# Shape of a Gravitational Wave

1. Feb 15, 2016

### DiracPool

We've seen the peculiar oscillating shape of the "squeeze-stretch" effect that a gravitational wave (GW) imparts on space and matter. What I am unsure of, however, is how does this wave manifest itself in three dimensions, as well as a few other questions..

1) Does it spread out spherically or, as is hinted at in many of the animations, does it send out like a ripple on the surface of a pond only in the plane of the inspiral event (in reference to the current binary black hole discovery)?

2) Take a look at this video starting at 10 seconds in:

Does that thing look creepy or what? It looks like a large intergalactic earthworm. But notice the ring structure.

3) How big is that ring? Is it the diameter of the black holes themselves? Is it composed of just that one big ring progressing through space like a tube, or does it expand out like a cone, as one might expect sound waves to after talking through a megaphone? Or, does the tube propagate in a spiral fashion as depicted later in the video above?

4) How do the rings overlap? In the earthworm depiction above, it looks just like one tube pointing in one direction. If the GW's are restricted to a plane, do we just have interference in the iconic squeeze-stretch from say two tubes that partially overlap?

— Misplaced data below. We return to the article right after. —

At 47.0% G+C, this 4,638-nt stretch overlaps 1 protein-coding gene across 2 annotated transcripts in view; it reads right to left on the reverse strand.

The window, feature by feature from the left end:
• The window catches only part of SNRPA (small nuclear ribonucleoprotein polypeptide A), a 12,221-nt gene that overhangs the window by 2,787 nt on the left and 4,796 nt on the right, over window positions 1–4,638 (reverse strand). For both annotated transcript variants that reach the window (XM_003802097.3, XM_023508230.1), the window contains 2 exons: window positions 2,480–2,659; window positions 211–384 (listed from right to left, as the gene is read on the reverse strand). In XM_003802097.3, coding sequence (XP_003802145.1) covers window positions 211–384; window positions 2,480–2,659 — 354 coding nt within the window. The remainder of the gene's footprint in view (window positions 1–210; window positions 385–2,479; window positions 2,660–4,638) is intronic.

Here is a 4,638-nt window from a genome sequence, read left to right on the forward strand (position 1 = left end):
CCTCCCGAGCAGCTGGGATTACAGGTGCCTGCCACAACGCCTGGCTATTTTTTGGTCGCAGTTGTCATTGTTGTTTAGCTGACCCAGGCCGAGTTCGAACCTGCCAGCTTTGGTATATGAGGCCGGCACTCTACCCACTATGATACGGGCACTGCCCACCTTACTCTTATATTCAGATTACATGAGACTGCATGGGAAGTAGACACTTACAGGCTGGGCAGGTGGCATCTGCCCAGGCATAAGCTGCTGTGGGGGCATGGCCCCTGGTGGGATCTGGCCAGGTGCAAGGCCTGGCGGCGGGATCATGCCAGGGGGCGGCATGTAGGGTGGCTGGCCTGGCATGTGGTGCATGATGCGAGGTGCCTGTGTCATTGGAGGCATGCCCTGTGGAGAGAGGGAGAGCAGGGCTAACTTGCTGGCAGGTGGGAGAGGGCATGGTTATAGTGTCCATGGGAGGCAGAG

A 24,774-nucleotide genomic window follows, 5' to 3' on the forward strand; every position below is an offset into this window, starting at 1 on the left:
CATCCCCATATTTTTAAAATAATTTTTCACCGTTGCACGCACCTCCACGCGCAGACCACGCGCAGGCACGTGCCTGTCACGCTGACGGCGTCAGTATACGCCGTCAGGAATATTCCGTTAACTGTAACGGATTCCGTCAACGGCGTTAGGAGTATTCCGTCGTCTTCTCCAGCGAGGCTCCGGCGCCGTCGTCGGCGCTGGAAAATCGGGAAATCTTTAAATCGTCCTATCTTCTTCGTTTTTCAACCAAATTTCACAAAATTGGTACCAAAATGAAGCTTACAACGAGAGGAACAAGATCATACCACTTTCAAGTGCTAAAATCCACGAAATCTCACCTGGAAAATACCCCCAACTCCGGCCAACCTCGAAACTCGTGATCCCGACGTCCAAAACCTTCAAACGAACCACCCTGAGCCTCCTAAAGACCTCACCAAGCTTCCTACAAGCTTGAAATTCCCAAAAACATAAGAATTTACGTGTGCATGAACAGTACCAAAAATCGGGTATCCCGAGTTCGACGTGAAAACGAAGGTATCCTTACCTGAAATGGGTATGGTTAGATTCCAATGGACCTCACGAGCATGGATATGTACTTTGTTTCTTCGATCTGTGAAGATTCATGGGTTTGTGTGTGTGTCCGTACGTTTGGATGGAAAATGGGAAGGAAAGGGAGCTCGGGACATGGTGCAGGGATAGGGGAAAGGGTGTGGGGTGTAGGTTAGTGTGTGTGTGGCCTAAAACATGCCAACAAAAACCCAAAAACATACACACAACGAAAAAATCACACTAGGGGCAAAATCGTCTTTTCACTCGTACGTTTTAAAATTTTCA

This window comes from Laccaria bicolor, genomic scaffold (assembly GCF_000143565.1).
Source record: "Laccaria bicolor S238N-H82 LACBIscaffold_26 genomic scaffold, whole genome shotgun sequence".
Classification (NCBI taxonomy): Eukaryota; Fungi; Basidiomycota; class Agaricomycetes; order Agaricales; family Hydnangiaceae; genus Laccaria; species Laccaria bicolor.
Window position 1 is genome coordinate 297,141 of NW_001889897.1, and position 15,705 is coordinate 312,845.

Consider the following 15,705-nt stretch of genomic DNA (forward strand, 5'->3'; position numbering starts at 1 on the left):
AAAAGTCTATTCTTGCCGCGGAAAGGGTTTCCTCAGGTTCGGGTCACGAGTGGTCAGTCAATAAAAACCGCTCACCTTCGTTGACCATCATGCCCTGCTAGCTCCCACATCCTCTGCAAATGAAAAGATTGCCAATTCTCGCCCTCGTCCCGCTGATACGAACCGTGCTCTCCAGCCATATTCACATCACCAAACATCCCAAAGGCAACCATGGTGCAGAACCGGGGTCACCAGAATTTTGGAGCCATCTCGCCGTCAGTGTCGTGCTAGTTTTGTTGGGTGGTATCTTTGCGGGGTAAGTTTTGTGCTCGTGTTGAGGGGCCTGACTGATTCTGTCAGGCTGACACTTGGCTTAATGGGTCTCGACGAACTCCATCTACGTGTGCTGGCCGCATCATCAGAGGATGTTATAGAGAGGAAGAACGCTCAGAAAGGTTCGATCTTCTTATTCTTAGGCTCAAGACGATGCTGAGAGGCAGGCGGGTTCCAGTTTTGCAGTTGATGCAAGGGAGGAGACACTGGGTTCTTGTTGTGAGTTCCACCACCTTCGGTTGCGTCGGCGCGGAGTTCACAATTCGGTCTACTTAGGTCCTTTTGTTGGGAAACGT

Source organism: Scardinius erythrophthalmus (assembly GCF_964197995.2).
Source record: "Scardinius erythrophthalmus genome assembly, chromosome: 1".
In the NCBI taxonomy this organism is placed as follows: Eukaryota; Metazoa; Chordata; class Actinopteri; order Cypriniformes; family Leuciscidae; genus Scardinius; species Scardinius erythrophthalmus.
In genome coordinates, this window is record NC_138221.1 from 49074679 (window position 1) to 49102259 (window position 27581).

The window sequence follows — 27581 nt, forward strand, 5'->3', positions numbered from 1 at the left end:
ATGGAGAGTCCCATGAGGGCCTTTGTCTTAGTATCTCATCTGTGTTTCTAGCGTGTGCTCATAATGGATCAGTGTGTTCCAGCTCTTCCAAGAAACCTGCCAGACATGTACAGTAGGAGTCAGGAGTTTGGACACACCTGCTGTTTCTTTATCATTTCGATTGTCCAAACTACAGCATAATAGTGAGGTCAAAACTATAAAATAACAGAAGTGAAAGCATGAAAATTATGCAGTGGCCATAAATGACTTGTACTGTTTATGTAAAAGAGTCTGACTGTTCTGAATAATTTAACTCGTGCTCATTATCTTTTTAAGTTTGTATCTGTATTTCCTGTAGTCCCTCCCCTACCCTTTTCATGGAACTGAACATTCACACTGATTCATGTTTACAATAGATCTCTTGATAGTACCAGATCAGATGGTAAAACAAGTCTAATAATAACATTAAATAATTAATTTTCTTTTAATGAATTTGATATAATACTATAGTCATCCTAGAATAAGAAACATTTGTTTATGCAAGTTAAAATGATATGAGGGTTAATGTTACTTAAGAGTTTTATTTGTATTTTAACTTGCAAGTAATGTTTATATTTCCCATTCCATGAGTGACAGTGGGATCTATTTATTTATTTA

2. Feb 15, 2016

### Staff: Mentor

The video shows an analogy of what a gravitational wave is like but don't read too much in the analogy. Its always better to go back to the math that describes it instead.

As you surmised, the wave travels out in all directions. The size of the ellipses are for illustration only, in reality they'd be describing the forces acting on some point in space as the wave passes by. The earthworm analogy is basically showing the wave as it comes at you and the ellipses show how the forces will act on you stretching one direction and squashing in another direction. Other observers would experience the same kind of squash and stretch wherever they were positioned.

Basically, if you could feel a gravity wave and were looking in the direction of the wave source then what you'd feel is something pushing/pulling you side to side and at the same time something pulling/pushing you top to bottom depending on your orientation.

However, some of our Science Advisors will be able to describe it much better than I. Perhaps @bcrowell can correct or clarify my descriptions.

Here's a more detailed discussion of gravitational waves that may help:

http://blog.wolfram.com/2016/02/11/on-the-detection-of-gravitational-waves-by-ligo/

http://news.discovery.com/space/gravitational-waves-vs-gravity-waves-know-the-difference-160208.htm

Last edited: Feb 15, 2016